Valentina’s cousin, Denise Huezo, aged 9, has a nacimiento made from cardboard, covered with red gift wrap. “It took me about two days to make it. We don’t have one at home anymore. We had one from a long time ago, but it kept falling down and stuff, so we had to throw it away. We couldn’t fix it.” Behind the Holy Family is a blue-crayoned background with a Star of David made entirely of Popsicle sticks. Intertwined through the star is a red heart made from a pipe cleaner. The infant Jesus is a tiny ceramic figurine; a construction-paper Mary, held up by tape, kneels before Him. St. Joseph is conspicuously absent.
Another nacimiento has a poem taped to its roof that reads: “Christmas is the miracle of Christ’s birth. The Virgin conceiving, miraculous and amazing. A star shining, angels praising, shepherds kneeling, throngs adoring, joy increasing, spirits soaring.”
Edgar Ramirez, 10, holds his nacimiento and explains its construction. “The stable is made from twigs from a tree. The grass is made out of string. The figures are hand-painted. I got them from Mexico. The star over the stable is tinfoil.”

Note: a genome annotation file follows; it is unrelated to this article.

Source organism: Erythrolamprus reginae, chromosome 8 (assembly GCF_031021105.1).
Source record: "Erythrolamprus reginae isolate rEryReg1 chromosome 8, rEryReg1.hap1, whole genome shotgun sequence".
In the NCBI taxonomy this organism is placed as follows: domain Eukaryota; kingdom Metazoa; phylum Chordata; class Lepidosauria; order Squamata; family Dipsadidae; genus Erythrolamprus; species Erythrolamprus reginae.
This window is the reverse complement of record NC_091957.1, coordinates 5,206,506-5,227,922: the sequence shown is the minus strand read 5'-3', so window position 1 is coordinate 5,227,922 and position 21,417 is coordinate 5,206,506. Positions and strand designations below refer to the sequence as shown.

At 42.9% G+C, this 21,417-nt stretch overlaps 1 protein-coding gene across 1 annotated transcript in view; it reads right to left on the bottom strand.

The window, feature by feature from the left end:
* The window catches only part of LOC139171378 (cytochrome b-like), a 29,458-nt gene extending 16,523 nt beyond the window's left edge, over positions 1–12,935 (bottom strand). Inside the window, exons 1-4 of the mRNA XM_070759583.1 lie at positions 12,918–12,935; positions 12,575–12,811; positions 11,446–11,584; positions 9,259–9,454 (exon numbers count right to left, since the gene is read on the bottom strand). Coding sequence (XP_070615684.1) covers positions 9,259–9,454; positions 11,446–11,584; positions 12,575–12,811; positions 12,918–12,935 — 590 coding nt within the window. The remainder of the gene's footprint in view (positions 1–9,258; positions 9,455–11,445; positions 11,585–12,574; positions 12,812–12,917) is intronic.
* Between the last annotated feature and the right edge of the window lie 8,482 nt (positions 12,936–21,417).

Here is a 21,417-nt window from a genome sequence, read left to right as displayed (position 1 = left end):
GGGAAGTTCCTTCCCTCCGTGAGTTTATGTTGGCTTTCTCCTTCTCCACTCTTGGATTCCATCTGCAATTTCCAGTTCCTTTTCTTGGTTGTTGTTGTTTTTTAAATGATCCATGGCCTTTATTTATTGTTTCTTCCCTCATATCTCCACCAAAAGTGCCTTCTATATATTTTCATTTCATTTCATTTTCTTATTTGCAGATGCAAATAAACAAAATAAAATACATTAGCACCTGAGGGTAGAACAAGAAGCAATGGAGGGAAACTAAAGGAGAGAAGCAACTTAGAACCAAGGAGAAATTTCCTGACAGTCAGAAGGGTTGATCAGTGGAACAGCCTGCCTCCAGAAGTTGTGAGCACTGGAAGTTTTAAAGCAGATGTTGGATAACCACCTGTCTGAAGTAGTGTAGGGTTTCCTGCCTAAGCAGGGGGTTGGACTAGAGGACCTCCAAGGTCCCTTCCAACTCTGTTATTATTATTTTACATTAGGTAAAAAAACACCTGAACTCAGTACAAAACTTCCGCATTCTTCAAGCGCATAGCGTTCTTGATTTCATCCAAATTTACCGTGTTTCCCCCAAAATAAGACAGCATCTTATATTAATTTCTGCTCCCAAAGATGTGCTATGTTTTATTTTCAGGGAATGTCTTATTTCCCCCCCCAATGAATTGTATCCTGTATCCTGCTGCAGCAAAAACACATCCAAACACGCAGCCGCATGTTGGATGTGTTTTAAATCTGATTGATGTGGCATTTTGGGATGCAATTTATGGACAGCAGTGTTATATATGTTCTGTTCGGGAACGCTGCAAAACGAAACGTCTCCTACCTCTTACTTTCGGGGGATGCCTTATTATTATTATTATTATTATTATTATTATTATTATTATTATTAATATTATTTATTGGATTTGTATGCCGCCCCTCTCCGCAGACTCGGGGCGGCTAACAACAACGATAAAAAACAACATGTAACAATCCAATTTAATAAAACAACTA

Father Nikliborc knows Ruth Zuñiga as a parishioner and has seen her nacimiento many times. He was not aware, however, of her Christmas play. “We put one on this year at the church. The children did it for midnight Mass. We have a girl who is the parish queen, and we darken the church and she brings the baby Jesus up with one light shining on her. We sing ‘Happy Birthday’ in Spanish and English, and that’s how we start our midnight Mass. I call it ‘midnight Mass New York time,’ because we do it at nine o’clock!
“But I think these little nacimientos are really something. It takes some time for them to do it. These more elaborate ones are probably done with the help of Mama and Papa. Even the drawings — when I first started here, they were mostly drawings. I think this is good for the kids to realize that it’s Jesus’ birthday.”